The boys who were racing now sit behind Portis.

“Did you take a wrong turn?” one boy asks. “I need to pee real bad.”

“Me too,” someone in the back yells.

Then a chorus of shouts from other kids in desperate need for a bathroom. Portis is at a loss. He looks down at the photo of him and his daughter, but it offers nothing.

Then with a whimper, the diesel engine runs out of gas. The bus glides to a stop on the side of the road.

“Okay,” Portis yells out. “Everyone can go to the bathroom.”

Nearly every kid on the bus jumps up and heads to the front.

“Whoa, whoa, whoa. Not all at once,” he orders. “Two girls. Two boys. Into the woods. Girls go on this side of the street and boys across the way. Got it?”

They agree and do as directed.

“Watch for cars,” he warns them.

Portis notices a young girl in the seat diagonal from the driver’s seat. She looks to be in first grade but she’s not been on the bus before. The girl looks worried. Her leg bounces nervously.

“You need to go to the bathroom kid?” Portis says. “I can get an older kid to go with you.”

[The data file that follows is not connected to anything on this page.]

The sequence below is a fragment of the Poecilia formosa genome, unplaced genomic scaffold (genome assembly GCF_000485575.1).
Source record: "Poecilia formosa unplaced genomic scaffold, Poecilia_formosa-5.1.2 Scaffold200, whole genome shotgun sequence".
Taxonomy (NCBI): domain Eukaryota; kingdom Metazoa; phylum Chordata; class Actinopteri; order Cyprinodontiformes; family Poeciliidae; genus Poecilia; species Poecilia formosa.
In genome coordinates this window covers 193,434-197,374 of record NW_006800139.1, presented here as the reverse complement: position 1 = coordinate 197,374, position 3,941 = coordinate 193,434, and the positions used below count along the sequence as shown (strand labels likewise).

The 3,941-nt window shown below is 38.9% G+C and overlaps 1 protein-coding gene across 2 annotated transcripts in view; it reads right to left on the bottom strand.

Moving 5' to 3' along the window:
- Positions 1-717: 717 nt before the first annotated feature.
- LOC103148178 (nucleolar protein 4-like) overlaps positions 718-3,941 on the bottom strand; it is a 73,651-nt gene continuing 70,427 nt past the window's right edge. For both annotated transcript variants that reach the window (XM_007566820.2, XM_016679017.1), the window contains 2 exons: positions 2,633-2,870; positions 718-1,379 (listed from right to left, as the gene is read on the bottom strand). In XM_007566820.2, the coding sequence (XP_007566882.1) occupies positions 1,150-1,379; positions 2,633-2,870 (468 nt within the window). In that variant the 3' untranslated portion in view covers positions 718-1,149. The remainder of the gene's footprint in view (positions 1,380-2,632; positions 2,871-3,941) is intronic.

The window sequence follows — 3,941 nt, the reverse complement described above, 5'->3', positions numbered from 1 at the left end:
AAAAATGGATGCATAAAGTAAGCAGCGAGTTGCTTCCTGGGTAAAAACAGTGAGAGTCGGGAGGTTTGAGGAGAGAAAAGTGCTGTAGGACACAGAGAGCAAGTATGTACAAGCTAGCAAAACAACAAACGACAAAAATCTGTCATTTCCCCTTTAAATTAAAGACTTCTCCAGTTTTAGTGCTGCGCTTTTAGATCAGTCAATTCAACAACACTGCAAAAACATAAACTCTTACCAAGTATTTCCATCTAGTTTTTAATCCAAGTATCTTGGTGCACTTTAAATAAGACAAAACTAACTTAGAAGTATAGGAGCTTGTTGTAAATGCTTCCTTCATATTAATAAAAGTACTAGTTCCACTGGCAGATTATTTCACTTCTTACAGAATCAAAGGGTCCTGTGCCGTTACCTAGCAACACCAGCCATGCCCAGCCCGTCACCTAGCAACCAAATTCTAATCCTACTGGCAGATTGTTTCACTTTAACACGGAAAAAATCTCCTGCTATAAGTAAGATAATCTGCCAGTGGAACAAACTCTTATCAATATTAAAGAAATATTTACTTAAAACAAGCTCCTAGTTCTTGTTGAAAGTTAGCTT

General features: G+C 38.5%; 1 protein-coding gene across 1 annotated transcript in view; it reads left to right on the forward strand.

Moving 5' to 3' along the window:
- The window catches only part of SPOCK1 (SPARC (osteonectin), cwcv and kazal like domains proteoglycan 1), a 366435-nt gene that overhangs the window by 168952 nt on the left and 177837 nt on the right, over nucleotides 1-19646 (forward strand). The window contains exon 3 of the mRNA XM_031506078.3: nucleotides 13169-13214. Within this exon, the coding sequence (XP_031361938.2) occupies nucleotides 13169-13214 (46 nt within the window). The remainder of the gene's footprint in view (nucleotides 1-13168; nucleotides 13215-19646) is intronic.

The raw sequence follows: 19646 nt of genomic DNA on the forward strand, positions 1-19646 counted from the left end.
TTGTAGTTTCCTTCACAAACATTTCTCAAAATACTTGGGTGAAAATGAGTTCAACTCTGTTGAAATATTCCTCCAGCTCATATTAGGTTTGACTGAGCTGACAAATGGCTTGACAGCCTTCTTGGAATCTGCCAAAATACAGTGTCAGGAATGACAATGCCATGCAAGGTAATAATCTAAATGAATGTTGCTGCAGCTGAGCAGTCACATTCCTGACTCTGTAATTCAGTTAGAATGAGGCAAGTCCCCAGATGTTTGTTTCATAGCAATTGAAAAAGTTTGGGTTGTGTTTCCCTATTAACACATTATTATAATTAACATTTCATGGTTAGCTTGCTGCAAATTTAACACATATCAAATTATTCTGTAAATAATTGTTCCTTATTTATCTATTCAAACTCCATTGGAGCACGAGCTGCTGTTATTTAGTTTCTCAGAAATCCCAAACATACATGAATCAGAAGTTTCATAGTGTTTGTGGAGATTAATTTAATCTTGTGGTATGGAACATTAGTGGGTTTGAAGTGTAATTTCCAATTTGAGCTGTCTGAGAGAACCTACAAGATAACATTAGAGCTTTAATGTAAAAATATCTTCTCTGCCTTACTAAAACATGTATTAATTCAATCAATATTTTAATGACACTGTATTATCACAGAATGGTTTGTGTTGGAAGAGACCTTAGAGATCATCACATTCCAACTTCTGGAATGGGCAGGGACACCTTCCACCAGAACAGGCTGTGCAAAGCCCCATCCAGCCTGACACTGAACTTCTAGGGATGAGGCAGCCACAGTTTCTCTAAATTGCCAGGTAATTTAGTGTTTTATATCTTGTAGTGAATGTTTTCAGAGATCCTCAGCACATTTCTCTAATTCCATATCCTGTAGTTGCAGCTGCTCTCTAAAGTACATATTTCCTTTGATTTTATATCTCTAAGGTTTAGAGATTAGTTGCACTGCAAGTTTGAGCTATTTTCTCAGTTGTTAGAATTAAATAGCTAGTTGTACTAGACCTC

She shakes her head. “I’m worried about that deer.”

“The one back there?” Portis thumbs the air. “The deer was too stupid to know what’s good for him. Don’t worry about him.”

The girl nods. “Why was it in the road?”

“They’re dumb animals, kid,” Portis says. He doesn’t look back. His words fade away while he considers how to get out of their current predicament.

Once everyone has gone into the woods. Portis orders them all to stay on the bus.

“I’m gonna walk for gas,” Portis yells. “None of you nerds leave. Got it?”

Portis hops off the bus.

The girl in the first row leans her head out the window. “Bring back snacks.”